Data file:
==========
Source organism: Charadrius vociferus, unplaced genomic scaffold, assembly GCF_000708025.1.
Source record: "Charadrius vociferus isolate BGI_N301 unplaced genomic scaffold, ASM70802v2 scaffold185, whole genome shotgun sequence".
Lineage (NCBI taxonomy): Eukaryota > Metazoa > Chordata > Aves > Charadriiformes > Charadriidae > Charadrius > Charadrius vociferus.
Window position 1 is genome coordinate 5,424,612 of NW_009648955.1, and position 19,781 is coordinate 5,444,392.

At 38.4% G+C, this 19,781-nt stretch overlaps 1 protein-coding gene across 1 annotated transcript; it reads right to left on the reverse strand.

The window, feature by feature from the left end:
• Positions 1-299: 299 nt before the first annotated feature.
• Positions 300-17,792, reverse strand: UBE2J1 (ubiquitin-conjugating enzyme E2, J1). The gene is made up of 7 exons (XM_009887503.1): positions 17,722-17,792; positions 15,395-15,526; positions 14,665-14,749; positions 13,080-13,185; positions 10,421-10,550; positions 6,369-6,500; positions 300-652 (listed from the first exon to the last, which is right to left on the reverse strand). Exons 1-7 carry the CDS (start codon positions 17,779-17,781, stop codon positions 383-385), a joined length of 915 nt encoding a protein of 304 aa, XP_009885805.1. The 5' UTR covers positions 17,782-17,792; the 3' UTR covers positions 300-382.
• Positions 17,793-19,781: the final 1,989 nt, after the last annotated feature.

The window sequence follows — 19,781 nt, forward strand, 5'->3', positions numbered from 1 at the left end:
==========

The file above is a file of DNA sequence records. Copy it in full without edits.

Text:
Source organism: Charadrius vociferus, unplaced genomic scaffold, assembly GCF_000708025.1.
Source record: "Charadrius vociferus isolate BGI_N301 unplaced genomic scaffold, ASM70802v2 scaffold185, whole genome shotgun sequence".
Lineage (NCBI taxonomy): Eukaryota > Metazoa > Chordata > Aves > Charadriiformes > Charadriidae > Charadrius > Charadrius vociferus.
Window position 1 is genome coordinate 5,424,612 of NW_009648955.1, and position 19,781 is coordinate 5,444,392.

At 38.4% G+C, this 19,781-nt stretch overlaps 1 protein-coding gene across 1 annotated transcript; it reads right to left on the reverse strand.

The window, feature by feature from the left end:
• Positions 1-299: 299 nt before the first annotated feature.
• Positions 300-17,792, reverse strand: UBE2J1 (ubiquitin-conjugating enzyme E2, J1). The gene is made up of 7 exons (XM_009887503.1): positions 17,722-17,792; positions 15,395-15,526; positions 14,665-14,749; positions 13,080-13,185; positions 10,421-10,550; positions 6,369-6,500; positions 300-652 (listed from the first exon to the last, which is right to left on the reverse strand). Exons 1-7 carry the CDS (start codon positions 17,779-17,781, stop codon positions 383-385), a joined length of 915 nt encoding a protein of 304 aa, XP_009885805.1. The 5' UTR covers positions 17,782-17,792; the 3' UTR covers positions 300-382.
• Positions 17,793-19,781: the final 1,989 nt, after the last annotated feature.

The window sequence follows — 19,781 nt, forward strand, 5'->3', positions numbered from 1 at the left end: